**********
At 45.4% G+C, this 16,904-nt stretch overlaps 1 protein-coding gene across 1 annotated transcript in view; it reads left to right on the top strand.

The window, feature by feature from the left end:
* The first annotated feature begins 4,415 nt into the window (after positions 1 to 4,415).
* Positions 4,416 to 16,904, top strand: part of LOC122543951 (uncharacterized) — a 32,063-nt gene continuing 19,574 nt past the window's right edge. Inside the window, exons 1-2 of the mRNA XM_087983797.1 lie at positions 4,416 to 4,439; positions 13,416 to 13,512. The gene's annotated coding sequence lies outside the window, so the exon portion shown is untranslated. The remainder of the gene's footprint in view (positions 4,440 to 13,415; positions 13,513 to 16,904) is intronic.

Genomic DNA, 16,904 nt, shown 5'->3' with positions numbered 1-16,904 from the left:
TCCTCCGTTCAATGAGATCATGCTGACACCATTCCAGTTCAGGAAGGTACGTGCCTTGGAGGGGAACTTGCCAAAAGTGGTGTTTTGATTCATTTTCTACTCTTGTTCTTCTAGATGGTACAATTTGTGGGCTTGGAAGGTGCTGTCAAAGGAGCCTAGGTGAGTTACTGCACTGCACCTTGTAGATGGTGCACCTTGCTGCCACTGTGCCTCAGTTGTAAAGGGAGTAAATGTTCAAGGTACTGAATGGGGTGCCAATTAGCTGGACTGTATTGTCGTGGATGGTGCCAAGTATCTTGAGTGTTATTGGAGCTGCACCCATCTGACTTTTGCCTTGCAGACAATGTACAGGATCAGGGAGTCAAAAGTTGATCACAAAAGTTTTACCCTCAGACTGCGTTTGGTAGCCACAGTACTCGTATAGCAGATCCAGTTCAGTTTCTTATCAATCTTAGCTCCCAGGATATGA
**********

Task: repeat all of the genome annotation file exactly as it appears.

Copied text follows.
At 45.4% G+C, this 16,904-nt stretch overlaps 1 protein-coding gene across 1 annotated transcript in view; it reads left to right on the top strand.

The window, feature by feature from the left end:
* The first annotated feature begins 4,415 nt into the window (after positions 1 to 4,415).
* Positions 4,416 to 16,904, top strand: part of LOC122543951 (uncharacterized) — a 32,063-nt gene continuing 19,574 nt past the window's right edge. Inside the window, exons 1-2 of the mRNA XM_087983797.1 lie at positions 4,416 to 4,439; positions 13,416 to 13,512. The gene's annotated coding sequence lies outside the window, so the exon portion shown is untranslated. The remainder of the gene's footprint in view (positions 4,440 to 13,415; positions 13,513 to 16,904) is intronic.

Genomic DNA, 16,904 nt, shown 5'->3' with positions numbered 1-16,904 from the left:
TCCTCCGTTCAATGAGATCATGCTGACACCATTCCAGTTCAGGAAGGTACGTGCCTTGGAGGGGAACTTGCCAAAAGTGGTGTTTTGATTCATTTTCTACTCTTGTTCTTCTAGATGGTACAATTTGTGGGCTTGGAAGGTGCTGTCAAAGGAGCCTAGGTGAGTTACTGCACTGCACCTTGTAGATGGTGCACCTTGCTGCCACTGTGCCTCAGTTGTAAAGGGAGTAAATGTTCAAGGTACTGAATGGGGTGCCAATTAGCTGGACTGTATTGTCGTGGATGGTGCCAAGTATCTTGAGTGTTATTGGAGCTGCACCCATCTGACTTTTGCCTTGCAGACAATGTACAGGATCAGGGAGTCAAAAGTTGATCACAAAAGTTTTACCCTCAGACTGCGTTTGGTAGCCACAGTACTCGTATAGCAGATCCAGTTCAGTTTCTTATCAATCTTAGCTCCCAGGATATGA